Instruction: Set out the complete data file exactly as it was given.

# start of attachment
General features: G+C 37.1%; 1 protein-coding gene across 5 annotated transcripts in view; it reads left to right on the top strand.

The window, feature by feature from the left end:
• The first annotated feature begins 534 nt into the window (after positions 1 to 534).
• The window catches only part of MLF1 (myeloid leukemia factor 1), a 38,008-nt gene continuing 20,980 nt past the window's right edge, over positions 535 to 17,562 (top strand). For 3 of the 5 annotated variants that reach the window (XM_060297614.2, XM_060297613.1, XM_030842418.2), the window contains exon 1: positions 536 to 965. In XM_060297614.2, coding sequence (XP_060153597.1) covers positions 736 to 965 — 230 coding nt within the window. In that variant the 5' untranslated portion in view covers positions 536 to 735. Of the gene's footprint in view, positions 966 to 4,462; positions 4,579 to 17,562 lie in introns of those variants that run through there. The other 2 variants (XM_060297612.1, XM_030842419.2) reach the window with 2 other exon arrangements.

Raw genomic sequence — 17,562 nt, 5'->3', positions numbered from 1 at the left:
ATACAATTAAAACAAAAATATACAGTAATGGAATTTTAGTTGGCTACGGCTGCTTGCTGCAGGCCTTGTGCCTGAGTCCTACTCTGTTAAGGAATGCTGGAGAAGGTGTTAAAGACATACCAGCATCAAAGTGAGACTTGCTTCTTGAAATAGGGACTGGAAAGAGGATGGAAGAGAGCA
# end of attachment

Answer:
General features: G+C 37.1%; 1 protein-coding gene across 5 annotated transcripts in view; it reads left to right on the top strand.

The window, feature by feature from the left end:
• The first annotated feature begins 534 nt into the window (after positions 1 to 534).
• The window catches only part of MLF1 (myeloid leukemia factor 1), a 38,008-nt gene continuing 20,980 nt past the window's right edge, over positions 535 to 17,562 (top strand). For 3 of the 5 annotated variants that reach the window (XM_060297614.2, XM_060297613.1, XM_030842418.2), the window contains exon 1: positions 536 to 965. In XM_060297614.2, coding sequence (XP_060153597.1) covers positions 736 to 965 — 230 coding nt within the window. In that variant the 5' untranslated portion in view covers positions 536 to 735. Of the gene's footprint in view, positions 966 to 4,462; positions 4,579 to 17,562 lie in introns of those variants that run through there. The other 2 variants (XM_060297612.1, XM_030842419.2) reach the window with 2 other exon arrangements.

Raw genomic sequence — 17,562 nt, 5'->3', positions numbered from 1 at the left:
ATACAATTAAAACAAAAATATACAGTAATGGAATTTTAGTTGGCTACGGCTGCTTGCTGCAGGCCTTGTGCCTGAGTCCTACTCTGTTAAGGAATGCTGGAGAAGGTGTTAAAGACATACCAGCATCAAAGTGAGACTTGCTTCTTGAAATAGGGACTGGAAAGAGGATGGAAGAGAGCA